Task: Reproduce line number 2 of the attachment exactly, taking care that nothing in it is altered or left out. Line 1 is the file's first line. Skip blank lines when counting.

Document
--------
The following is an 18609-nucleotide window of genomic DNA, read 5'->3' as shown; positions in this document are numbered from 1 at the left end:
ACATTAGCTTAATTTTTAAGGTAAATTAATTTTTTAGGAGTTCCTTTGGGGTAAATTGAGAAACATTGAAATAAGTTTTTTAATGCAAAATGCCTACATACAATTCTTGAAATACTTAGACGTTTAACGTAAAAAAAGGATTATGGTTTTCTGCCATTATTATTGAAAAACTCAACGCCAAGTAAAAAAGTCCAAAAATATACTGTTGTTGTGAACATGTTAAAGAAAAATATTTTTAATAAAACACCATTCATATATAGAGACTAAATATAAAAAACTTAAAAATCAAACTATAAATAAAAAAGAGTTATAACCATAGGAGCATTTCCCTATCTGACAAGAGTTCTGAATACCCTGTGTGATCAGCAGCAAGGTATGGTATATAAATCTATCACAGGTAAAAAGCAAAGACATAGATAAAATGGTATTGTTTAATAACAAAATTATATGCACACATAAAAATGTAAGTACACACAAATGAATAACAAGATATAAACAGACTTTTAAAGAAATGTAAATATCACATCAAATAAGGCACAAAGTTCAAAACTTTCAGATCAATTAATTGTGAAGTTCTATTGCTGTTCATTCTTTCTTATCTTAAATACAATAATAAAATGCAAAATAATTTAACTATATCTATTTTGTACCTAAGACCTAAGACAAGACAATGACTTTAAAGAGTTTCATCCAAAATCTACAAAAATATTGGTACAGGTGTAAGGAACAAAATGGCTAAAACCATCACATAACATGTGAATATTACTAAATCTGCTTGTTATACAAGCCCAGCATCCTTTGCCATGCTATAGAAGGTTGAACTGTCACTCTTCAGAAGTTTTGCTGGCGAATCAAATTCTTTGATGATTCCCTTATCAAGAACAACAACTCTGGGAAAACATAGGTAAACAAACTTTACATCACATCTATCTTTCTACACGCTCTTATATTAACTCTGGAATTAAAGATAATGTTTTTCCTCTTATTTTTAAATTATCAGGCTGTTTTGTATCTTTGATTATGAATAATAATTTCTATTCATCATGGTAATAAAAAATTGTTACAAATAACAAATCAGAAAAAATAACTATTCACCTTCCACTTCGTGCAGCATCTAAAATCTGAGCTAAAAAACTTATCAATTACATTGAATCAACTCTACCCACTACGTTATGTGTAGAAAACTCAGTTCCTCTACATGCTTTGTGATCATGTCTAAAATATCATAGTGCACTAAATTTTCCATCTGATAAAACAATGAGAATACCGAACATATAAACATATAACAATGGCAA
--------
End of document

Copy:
ACATTAGCTTAATTTTTAAGGTAAATTAATTTTTTAGGAGTTCCTTTGGGGTAAATTGAGAAACATTGAAATAAGTTTTTTAATGCAAAATGCCTACATACAATTCTTGAAATACTTAGACGTTTAACGTAAAAAAAGGATTATGGTTTTCTGCCATTATTATTGAAAAACTCAACGCCAAGTAAAAAAGTCCAAAAATATACTGTTGTTGTGAACATGTTAAAGAAAAATATTTTTAATAAAACACCATTCATATATAGAGACTAAATATAAAAAACTTAAAAATCAAACTATAAATAAAAAAGAGTTATAACCATAGGAGCATTTCCCTATCTGACAAGAGTTCTGAATACCCTGTGTGATCAGCAGCAAGGTATGGTATATAAATCTATCACAGGTAAAAAGCAAAGACATAGATAAAATGGTATTGTTTAATAACAAAATTATATGCACACATAAAAATGTAAGTACACACAAATGAATAACAAGATATAAACAGACTTTTAAAGAAATGTAAATATCACATCAAATAAGGCACAAAGTTCAAAACTTTCAGATCAATTAATTGTGAAGTTCTATTGCTGTTCATTCTTTCTTATCTTAAATACAATAATAAAATGCAAAATAATTTAACTATATCTATTTTGTACCTAAGACCTAAGACAAGACAATGACTTTAAAGAGTTTCATCCAAAATCTACAAAAATATTGGTACAGGTGTAAGGAACAAAATGGCTAAAACCATCACATAACATGTGAATATTACTAAATCTGCTTGTTATACAAGCCCAGCATCCTTTGCCATGCTATAGAAGGTTGAACTGTCACTCTTCAGAAGTTTTGCTGGCGAATCAAATTCTTTGATGATTCCCTTATCAAGAACAACAACTCTGGGAAAACATAGGTAAACAAACTTTACATCACATCTATCTTTCTACACGCTCTTATATTAACTCTGGAATTAAAGATAATGTTTTTCCTCTTATTTTTAAATTATCAGGCTGTTTTGTATCTTTGATTATGAATAATAATTTCTATTCATCATGGTAATAAAAAATTGTTACAAATAACAAATCAGAAAAAATAACTATTCACCTTCCACTTCGTGCAGCATCTAAAATCTGAGCTAAAAAACTTATCAATTACATTGAATCAACTCTACCCACTACGTTATGTGTAGAAAACTCAGTTCCTCTACATGCTTTGTGATCATGTCTAAAATATCATAGTGCACTAAATTTTCCATCTGATAAAACAATGAGAATACCGAACATATAAACATATAACAATGGCAA